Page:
Yes, Fram you know a lot!!!!! Interesting post, very interesting.

Fram Actual said...

I chopped off the last few paragraphs of this post, Kaya, because I want to write a bit more and to change the ending slightly.

But, your comment still works just fine.

But, I still do not understand why you or anyone would actually want to live in New York City or any comparable metropolitan region. It seems to me there is danger all around you, and an individual has no real identity literally living in the midst of millions. It escapes me entirely. Think about it, if you would, and answer again when I post the last part once more in a couple of days.

Yes, about Lake Superior. It is believed some rouge waves have reached a height of twenty-five or thirty feet. I have canoed in six-foot swells and, believe me, it is quite a thrill.

Possibly, this post explains why I am alone.

TheChicGeek said...

Hi Abu Ian :)
I saw the picture and I said to myself, hmmmmmm, was Fram following me today? I went running on a beach very similar to yours today with the dogs in Topanga Canyon. I suppose I am lucky because I do live in a city, but I am so close to very beautiful and deserted places in which I can go to commune with nature. I even saw a little group of sea lions swimming along as we hiked up the beach :) The waves were quite large today and the ocean such a beautiful blue, sunshine glittering. It was really a sight to behold. Although I was only about 7 miles from the city, I saw no one else on my peaceful and sunny shore today.
Cities have their own special attributes, adventure, culture, music, varied dining experiences, educational opportunities and opportunities to learn about other people and their varied traditions and lifestyles. Primarily, I suppose, the city is a social animal. Both the city and the wilderness have great importance in my life.
For now I am here in Los Angeles so I make my happiness where it finds me. Those of us that can travel are fortunate as we never have to chose one or the other. We can set our base where we build love and lasting friendships and travel out and about to explore and keep a fresh perspective in life :)

Happy Thanksgiving, Fram :) I hope you have the chance to go visit with your family and share some love and turkey, and just have a really nice time.

Love from the West,

TheChicGeek said...

Hey Hon, I meant to tell you that I'm almost finished with The Boat of Longing...I think I love this one even more than Giants in the Earth. I wish he were still alive to write more. He truly has a magical talent, doesn't he?

Happy Happy Thanksgiving!

Fram Actual said...

Wait until you read Part 3, Kelly. You might think you live in a war zone if you are willing to accept carte blanche what I write there.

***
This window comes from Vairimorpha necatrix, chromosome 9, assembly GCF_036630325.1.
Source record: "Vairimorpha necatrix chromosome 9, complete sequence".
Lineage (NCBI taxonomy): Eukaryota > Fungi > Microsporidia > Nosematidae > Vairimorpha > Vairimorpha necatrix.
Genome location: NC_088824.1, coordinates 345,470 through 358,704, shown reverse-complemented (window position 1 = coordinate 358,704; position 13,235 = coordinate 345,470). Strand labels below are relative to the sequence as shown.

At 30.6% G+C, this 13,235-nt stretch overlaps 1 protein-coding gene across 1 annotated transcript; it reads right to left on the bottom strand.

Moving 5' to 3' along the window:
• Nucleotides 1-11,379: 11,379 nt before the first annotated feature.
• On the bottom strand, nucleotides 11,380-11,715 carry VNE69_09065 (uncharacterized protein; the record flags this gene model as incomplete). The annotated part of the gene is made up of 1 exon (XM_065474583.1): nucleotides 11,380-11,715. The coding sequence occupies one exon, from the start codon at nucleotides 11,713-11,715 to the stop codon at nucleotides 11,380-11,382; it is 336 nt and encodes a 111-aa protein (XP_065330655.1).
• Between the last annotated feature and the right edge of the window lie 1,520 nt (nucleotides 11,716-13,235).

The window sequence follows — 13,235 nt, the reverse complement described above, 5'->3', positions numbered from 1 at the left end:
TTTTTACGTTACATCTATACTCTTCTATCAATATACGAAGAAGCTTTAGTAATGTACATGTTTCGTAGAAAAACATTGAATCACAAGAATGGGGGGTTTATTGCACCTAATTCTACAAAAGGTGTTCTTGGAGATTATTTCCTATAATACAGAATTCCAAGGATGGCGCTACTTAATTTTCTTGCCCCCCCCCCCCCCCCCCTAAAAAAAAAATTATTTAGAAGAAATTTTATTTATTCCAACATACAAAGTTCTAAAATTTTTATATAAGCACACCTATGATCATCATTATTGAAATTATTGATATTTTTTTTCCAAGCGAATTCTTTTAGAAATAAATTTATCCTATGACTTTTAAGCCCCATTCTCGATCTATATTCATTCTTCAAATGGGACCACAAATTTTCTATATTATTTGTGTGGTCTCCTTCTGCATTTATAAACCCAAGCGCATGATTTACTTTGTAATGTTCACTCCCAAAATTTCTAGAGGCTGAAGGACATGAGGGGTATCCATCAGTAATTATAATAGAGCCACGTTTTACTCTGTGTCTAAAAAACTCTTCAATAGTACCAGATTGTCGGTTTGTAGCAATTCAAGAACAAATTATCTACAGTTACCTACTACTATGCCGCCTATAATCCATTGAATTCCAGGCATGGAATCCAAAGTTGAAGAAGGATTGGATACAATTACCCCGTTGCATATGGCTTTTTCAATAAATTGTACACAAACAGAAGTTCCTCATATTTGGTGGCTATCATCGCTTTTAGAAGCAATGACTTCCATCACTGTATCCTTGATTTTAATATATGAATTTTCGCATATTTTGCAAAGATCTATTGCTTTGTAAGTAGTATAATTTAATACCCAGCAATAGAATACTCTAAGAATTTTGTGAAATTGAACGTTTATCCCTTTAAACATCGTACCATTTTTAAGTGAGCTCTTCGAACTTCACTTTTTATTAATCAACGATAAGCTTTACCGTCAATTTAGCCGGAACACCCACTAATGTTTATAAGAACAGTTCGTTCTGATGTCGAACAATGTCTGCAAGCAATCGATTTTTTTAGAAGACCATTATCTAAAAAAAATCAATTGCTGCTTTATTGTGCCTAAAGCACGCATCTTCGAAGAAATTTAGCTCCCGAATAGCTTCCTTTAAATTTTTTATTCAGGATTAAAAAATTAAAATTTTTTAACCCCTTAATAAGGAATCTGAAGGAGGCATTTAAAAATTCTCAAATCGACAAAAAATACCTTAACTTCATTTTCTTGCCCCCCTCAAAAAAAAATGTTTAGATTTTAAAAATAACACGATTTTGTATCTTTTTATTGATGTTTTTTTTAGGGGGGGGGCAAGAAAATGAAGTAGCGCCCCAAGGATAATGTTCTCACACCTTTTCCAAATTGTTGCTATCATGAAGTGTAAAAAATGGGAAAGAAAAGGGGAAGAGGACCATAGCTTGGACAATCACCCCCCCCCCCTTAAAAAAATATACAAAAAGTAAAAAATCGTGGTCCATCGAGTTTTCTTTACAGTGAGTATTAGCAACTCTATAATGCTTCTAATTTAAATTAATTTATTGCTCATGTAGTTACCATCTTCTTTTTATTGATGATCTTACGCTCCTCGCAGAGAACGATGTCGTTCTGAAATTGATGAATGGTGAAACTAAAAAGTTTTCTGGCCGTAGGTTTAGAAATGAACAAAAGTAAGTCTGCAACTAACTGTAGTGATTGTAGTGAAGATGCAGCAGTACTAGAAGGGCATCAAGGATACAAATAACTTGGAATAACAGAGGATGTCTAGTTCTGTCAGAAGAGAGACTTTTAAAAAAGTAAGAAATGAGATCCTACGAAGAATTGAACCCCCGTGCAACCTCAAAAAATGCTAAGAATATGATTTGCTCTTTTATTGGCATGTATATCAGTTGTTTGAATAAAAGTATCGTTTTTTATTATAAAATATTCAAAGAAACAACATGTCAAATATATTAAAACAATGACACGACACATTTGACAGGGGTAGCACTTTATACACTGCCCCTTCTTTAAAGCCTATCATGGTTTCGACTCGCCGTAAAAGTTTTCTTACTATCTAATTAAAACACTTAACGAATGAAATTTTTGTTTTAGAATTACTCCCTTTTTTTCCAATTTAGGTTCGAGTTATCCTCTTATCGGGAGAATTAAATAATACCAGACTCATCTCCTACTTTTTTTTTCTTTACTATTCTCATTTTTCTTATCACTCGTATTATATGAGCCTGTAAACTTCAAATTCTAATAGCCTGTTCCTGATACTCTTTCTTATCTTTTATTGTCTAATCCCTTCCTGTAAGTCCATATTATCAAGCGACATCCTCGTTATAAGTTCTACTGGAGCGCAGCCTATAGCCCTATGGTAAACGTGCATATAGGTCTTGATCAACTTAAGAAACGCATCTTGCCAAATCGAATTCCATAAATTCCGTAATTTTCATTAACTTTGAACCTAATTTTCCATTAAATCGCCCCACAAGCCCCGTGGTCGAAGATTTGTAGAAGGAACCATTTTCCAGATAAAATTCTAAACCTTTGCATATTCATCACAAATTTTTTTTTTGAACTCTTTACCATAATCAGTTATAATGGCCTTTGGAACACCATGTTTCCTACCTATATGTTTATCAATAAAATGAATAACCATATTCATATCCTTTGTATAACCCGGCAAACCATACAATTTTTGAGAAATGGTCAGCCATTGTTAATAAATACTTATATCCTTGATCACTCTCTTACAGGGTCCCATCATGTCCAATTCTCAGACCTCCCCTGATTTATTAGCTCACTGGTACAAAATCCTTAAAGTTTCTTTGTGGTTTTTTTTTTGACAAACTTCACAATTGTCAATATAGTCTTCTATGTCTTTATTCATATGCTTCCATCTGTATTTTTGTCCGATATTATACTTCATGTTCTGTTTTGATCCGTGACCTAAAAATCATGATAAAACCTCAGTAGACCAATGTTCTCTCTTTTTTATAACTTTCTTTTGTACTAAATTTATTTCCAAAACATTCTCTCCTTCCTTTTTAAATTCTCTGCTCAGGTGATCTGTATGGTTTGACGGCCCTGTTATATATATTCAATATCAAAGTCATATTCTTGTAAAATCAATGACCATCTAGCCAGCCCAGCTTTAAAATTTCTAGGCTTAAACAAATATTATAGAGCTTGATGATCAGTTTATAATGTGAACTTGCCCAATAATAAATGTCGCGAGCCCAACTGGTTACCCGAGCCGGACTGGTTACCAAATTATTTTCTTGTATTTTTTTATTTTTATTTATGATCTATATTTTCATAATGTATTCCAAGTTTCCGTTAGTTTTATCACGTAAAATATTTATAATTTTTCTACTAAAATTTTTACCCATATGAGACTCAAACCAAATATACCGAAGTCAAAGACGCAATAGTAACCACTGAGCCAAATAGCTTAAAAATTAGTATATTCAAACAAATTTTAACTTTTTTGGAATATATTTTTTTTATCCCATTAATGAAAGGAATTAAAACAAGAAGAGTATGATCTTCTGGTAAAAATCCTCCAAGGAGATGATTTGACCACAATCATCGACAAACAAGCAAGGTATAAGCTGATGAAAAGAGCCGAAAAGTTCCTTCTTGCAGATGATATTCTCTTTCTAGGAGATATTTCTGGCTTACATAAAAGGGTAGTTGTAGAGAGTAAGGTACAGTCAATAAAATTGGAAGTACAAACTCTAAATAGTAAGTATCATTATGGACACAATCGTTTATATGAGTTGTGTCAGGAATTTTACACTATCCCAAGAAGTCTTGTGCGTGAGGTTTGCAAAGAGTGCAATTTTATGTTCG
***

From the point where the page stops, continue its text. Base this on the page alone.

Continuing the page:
Honestly, I know what cities have to offer, but I still do not understand why people choose to live in one.

I cannot remember the exact lines, but in the film "Jeremiah Johnson," Jeremiah is asked, to the effect, "Don't you miss the flatlanders (the city)?" and his response is to the effect, "I've been to one." Meaning, "no," he has been to a city and one is enough. I think I will try to check out those lines. It bothers me not to be precise. It is a classic line.

I still wish to have further experiences within the depths of a city or two or three, European ones, actually, rather than American ones, but I really, honestly feel like an alien being there in the midst of crowds. Part of it, I think, is the "ancient reporter" element: Walk in, look, listen, ask questions, walk out and write, and leave your opinions to yourself at the door.

Every aspect of "The Boat of Longing" makes me feel like I am there with the characters, experiencing what they experience and feeling what they feel. They really were alive once upon a time, flesh and blood people, and I am there, myself, an actual man, among them.

I love the book, if it is, in fact, possible to love a novel.

I may have mentioned it in previous posts or comments, but I have walked the streets of Minneapolis with this book in hand, just as I have walked the railroad tracks in Seney, Michigan, with Ernest Hemingway's "Big Two-Hearted River" in hand, and seen the places these men wrote about still there today. It creates an amazing feeling within.

Yes, and I wish you a happy Thanksgiving, Kelly, hopefully one in which your children, mother, and siblings are holding their own and recognize their good fortune for the presence of you in their lives.

Take care, Ibn Dean ....

Kaya said...

Ok, I am waiting for the next part to come and I am going to answer....

It's a blizzard coming in one hour and many offices are already closed. For three days it will be -17C or 1 F. It never was cold before here. And will be a lot of snow.

Fram, have a very peaceful and nice Thanksgiving.

Oh, just enjoy whatever you like to do and be happy.

Happy Thanksgiving!......

Fram Actual said...

It could be that it will be colder for you than it is for me during the next few days, Kaya, but there is a winter storm warning for several states in this region beginning around here tomorrow. At one time, I thought I would be on my way to Lake Tahoe around the first of November. Snow, snow, wherever I go.

Right now, I am trying to think of someone to ask out for a Thanksgiving dinner. All my family members have plans sending them in different directions this year, so I am searching my memory for an unattached, young lady who would make a pleasant dinner date.

You, too, in regard to Thanksgiving. I hope you have an enjoyable, happy, peaceful day.

Something special ....